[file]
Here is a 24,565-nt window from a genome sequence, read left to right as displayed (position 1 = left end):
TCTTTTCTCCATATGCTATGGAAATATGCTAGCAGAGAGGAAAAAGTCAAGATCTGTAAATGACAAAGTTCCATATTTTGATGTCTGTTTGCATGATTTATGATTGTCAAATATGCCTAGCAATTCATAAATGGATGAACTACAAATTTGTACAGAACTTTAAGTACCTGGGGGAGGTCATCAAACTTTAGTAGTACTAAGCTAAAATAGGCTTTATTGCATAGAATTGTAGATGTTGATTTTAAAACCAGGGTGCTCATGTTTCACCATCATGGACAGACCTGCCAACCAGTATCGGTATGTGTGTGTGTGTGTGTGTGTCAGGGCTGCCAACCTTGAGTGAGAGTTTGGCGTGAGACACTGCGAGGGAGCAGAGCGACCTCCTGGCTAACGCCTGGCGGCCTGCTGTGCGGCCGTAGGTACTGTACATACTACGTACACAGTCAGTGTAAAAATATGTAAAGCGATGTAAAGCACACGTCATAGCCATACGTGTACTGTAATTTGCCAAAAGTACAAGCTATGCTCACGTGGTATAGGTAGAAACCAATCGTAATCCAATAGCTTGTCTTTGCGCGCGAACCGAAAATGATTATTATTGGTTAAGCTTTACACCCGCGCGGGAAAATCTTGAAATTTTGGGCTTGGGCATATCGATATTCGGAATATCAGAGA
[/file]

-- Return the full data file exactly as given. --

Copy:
Here is a 24,565-nt window from a genome sequence, read left to right as displayed (position 1 = left end):
TCTTTTCTCCATATGCTATGGAAATATGCTAGCAGAGAGGAAAAAGTCAAGATCTGTAAATGACAAAGTTCCATATTTTGATGTCTGTTTGCATGATTTATGATTGTCAAATATGCCTAGCAATTCATAAATGGATGAACTACAAATTTGTACAGAACTTTAAGTACCTGGGGGAGGTCATCAAACTTTAGTAGTACTAAGCTAAAATAGGCTTTATTGCATAGAATTGTAGATGTTGATTTTAAAACCAGGGTGCTCATGTTTCACCATCATGGACAGACCTGCCAACCAGTATCGGTATGTGTGTGTGTGTGTGTGTGTCAGGGCTGCCAACCTTGAGTGAGAGTTTGGCGTGAGACACTGCGAGGGAGCAGAGCGACCTCCTGGCTAACGCCTGGCGGCCTGCTGTGCGGCCGTAGGTACTGTACATACTACGTACACAGTCAGTGTAAAAATATGTAAAGCGATGTAAAGCACACGTCATAGCCATACGTGTACTGTAATTTGCCAAAAGTACAAGCTATGCTCACGTGGTATAGGTAGAAACCAATCGTAATCCAATAGCTTGTCTTTGCGCGCGAACCGAAAATGATTATTATTGGTTAAGCTTTACACCCGCGCGGGAAAATCTTGAAATTTTGGGCTTGGGCATATCGATATTCGGAATATCAGAGA